“I pick up trends from our satellite studios. We have the headquarters in Ingolstadt and satellite studios in Beijing, China, and Malibu, the US. Los Angeles is a hotspot for the car industry. Tesla and all the other new [electric vehicle] firms have design studios in Silicon Valley or Silicon Beach.”
While Lichte is plotting a whole new form of Audi, he promises that the new design language will still be recognisable as Audi’s – which raises the challenge of balancing its long heritage with fresh designs that can rival clean-sheet EV start-ups.
Lichte says: “Design-wise, an Audi is very simple. It’s aesthetic intelligence, which has long been part of Audi. We’re trying to find the perfect symbiosis between innovative and progressive design. That’s the key to Audi: it was in the past and will remain so in the future.”
One key design cue that will stay is the single-frame grille, which was introduced on the 2004 A8 by Walter de Silva as Audi’s answer to BMW’s kidney grille. Audi has maintained a version of the design on its EVs, even though it isn’t needed for cooling – and it will be retained on future EVs.
“On the Grand Sphere, the single frame will be a surface that will house illuminated sensors. It represents the heart of the car: it’s the same shape but a completely different function than before,” says Lichte.
But if he’s retaining a cooling grille shape on cars that don’t need one, is Lichte not worried that Audi’s desire to retain its heritage could make its cars look dated next to new rivals?
“I’m not,” he insists. “Our single frame will be a glass surface, with the sensors underneath visible and illuminated. It’s a completely different approach: it shows the brains, the technology.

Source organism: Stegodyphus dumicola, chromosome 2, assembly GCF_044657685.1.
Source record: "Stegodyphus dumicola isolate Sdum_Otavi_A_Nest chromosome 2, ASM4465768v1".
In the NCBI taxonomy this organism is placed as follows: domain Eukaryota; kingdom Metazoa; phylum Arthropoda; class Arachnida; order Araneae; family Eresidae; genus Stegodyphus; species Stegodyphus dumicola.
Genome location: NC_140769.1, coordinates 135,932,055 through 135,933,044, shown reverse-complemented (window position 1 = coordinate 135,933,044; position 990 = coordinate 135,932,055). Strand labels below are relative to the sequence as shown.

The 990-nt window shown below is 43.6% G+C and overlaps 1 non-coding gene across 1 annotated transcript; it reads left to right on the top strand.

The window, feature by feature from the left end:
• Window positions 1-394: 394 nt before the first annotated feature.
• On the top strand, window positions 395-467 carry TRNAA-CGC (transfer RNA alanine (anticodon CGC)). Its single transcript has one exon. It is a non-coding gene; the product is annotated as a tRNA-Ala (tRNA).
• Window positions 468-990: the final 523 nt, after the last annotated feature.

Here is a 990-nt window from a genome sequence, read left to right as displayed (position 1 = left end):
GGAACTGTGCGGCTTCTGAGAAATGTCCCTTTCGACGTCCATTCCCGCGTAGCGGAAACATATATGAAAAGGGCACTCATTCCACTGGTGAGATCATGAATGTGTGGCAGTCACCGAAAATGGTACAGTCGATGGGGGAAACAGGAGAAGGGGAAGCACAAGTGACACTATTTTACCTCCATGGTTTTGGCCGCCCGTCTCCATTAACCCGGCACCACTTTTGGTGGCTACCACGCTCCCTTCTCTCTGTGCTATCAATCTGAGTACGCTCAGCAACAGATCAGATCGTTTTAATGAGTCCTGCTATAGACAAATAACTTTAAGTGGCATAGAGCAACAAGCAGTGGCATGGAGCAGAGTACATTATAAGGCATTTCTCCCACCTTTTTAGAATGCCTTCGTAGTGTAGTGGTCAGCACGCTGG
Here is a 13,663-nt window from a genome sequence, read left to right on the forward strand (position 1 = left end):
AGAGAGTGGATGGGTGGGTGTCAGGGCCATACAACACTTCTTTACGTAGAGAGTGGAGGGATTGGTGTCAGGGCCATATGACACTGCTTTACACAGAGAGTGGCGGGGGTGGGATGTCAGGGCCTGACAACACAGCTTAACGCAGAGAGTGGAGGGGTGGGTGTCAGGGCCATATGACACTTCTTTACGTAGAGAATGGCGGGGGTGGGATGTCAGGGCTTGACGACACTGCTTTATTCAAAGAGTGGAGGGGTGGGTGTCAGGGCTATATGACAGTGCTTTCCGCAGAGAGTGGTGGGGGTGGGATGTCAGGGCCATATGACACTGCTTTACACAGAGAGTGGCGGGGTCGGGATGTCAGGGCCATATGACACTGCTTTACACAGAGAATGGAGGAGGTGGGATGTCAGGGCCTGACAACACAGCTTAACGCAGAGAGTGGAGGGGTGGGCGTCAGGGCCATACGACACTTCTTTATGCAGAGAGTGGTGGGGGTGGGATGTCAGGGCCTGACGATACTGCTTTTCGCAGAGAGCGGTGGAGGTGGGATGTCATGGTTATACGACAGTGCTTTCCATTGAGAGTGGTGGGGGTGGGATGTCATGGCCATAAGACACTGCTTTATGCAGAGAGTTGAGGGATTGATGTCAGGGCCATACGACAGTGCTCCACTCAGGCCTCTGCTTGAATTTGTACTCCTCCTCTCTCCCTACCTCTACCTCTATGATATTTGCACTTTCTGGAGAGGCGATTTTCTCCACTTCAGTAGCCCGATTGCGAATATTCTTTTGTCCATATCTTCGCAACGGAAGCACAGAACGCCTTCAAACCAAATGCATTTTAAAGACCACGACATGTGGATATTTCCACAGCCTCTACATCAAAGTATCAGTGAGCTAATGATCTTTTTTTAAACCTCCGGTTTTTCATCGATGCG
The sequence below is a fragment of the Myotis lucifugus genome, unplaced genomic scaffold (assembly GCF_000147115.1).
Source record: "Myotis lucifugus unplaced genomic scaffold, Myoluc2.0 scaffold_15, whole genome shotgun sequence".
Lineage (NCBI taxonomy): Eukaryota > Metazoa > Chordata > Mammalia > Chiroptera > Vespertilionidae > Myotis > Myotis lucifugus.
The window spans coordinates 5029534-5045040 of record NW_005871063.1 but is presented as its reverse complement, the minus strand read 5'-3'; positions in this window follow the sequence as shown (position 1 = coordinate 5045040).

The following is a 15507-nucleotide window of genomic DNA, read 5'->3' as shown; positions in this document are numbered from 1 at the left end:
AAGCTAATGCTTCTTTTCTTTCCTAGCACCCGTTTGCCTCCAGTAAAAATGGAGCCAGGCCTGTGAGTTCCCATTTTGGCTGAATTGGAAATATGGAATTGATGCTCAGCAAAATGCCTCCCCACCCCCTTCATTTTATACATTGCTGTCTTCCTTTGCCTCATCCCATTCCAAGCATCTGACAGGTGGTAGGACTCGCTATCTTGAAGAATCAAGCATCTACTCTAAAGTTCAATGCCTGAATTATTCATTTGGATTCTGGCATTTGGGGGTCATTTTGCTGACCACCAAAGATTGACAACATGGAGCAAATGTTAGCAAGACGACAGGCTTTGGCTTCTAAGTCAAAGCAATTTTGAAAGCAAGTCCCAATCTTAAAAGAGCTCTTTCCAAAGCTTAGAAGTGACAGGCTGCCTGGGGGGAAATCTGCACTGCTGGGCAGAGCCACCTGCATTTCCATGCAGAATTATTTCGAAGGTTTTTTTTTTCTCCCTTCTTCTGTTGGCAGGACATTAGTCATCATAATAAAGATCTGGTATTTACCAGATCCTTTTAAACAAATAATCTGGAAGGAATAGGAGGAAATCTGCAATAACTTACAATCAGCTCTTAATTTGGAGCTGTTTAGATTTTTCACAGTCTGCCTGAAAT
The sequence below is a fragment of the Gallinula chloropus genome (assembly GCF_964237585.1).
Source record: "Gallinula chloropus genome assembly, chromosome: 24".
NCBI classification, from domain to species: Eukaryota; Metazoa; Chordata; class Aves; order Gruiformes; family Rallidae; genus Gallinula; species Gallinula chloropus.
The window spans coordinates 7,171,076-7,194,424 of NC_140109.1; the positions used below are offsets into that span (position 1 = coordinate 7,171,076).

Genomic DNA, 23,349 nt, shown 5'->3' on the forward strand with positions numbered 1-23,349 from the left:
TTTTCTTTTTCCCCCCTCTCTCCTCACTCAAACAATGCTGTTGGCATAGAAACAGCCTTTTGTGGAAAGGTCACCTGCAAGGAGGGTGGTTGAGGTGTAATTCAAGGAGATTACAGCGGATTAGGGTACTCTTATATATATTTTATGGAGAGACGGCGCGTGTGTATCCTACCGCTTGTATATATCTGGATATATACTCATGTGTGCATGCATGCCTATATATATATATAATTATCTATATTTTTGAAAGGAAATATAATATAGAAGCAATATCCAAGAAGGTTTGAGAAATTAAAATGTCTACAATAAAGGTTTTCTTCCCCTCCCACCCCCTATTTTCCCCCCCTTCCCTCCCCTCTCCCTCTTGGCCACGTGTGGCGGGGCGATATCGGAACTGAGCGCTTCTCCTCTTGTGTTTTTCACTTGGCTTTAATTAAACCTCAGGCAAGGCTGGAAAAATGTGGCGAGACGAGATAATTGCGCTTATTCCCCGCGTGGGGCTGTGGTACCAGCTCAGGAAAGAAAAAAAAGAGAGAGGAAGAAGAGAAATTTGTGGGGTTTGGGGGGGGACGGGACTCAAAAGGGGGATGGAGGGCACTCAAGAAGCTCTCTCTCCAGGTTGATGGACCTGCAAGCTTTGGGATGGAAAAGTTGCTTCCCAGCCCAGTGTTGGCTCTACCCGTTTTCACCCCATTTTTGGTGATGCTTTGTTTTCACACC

“Why are we keeping the single frame? Lucid or Tesla, for example, don’t have a face, because they don’t have a history. Audi became very successful when Walter came up with the single-frame shape by connecting the lower and upper air intakes in 2004. It put Audi on eye level with our competitors in a style that has grown up for more than 100 years. I don’t want to destroy that heritage: I want to keep it.”
It’s a tough task, but one that Lichte is relishing. After all, it’s one he has been dreaming of since childhood. And as the designer shaping Audi’s first wave of electric and autonomous cars, he isn’t just protecting Audi’s heritage; he’s shaping it for decades to come, creating the cars that will inspire his future successors.
Lichte’s milestone Audi concepts
Prologue 2014: Revealed at the 2014 Los Angeles motor show, Lichte’s first Audi concept showcased a bold new interpretation of the single-frame grille. A close preview of the 2017 A8, it also showcased styling elements that would appear on the subsequent A6 and A7.
E-tron 2015: While Audi unveiled the first of many E-tron-branded electric concepts as far back as 2009, it wasn’t until the 2015 E-tron concept that the firm showed a near-production machine. The SUV serves as something of a bridge design and is built on a modified version of the Q5’s MEB platform.
E-tron GT 2018, Q4 E-tron 2019: These two concepts were the twin faces of Audi’s latest three-year design cycle, with both spawning production EVs that have gone on sale this year. While the E-tron GT high-performance fastback was the star attraction, the Q4 E-tron SUV showcased how the next generation of mainstream electric Audis are to look.